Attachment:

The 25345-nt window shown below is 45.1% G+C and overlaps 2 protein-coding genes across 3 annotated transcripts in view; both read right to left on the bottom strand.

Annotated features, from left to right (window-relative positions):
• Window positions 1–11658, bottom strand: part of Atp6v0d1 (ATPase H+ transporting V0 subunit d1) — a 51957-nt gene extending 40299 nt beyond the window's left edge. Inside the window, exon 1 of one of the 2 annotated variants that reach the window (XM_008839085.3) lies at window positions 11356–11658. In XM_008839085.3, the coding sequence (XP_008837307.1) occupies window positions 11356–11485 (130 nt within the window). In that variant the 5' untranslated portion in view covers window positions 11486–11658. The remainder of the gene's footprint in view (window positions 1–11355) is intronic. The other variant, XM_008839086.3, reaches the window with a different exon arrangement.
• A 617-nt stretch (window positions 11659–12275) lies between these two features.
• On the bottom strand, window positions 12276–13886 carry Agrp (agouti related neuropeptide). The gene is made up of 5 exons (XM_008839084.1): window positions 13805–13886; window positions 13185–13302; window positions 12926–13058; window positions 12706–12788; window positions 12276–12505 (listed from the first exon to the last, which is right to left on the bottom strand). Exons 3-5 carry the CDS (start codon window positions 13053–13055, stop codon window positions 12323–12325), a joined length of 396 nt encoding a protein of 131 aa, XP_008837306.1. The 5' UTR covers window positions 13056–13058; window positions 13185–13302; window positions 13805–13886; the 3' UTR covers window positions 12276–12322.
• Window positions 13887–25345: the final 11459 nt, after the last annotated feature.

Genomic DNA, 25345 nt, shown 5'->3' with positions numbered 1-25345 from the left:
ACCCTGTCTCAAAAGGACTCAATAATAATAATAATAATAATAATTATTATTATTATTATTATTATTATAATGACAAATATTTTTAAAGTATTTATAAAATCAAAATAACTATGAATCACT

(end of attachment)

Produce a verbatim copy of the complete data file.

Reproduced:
The 25345-nt window shown below is 45.1% G+C and overlaps 2 protein-coding genes across 3 annotated transcripts in view; both read right to left on the bottom strand.

Annotated features, from left to right (window-relative positions):
• Window positions 1–11658, bottom strand: part of Atp6v0d1 (ATPase H+ transporting V0 subunit d1) — a 51957-nt gene extending 40299 nt beyond the window's left edge. Inside the window, exon 1 of one of the 2 annotated variants that reach the window (XM_008839085.3) lies at window positions 11356–11658. In XM_008839085.3, the coding sequence (XP_008837307.1) occupies window positions 11356–11485 (130 nt within the window). In that variant the 5' untranslated portion in view covers window positions 11486–11658. The remainder of the gene's footprint in view (window positions 1–11355) is intronic. The other variant, XM_008839086.3, reaches the window with a different exon arrangement.
• A 617-nt stretch (window positions 11659–12275) lies between these two features.
• On the bottom strand, window positions 12276–13886 carry Agrp (agouti related neuropeptide). The gene is made up of 5 exons (XM_008839084.1): window positions 13805–13886; window positions 13185–13302; window positions 12926–13058; window positions 12706–12788; window positions 12276–12505 (listed from the first exon to the last, which is right to left on the bottom strand). Exons 3-5 carry the CDS (start codon window positions 13053–13055, stop codon window positions 12323–12325), a joined length of 396 nt encoding a protein of 131 aa, XP_008837306.1. The 5' UTR covers window positions 13056–13058; window positions 13185–13302; window positions 13805–13886; the 3' UTR covers window positions 12276–12322.
• Window positions 13887–25345: the final 11459 nt, after the last annotated feature.

Genomic DNA, 25345 nt, shown 5'->3' with positions numbered 1-25345 from the left:
ACCCTGTCTCAAAAGGACTCAATAATAATAATAATAATAATAATTATTATTATTATTATTATTATTATAATGACAAATATTTTTAAAGTATTTATAAAATCAAAATAACTATGAATCACT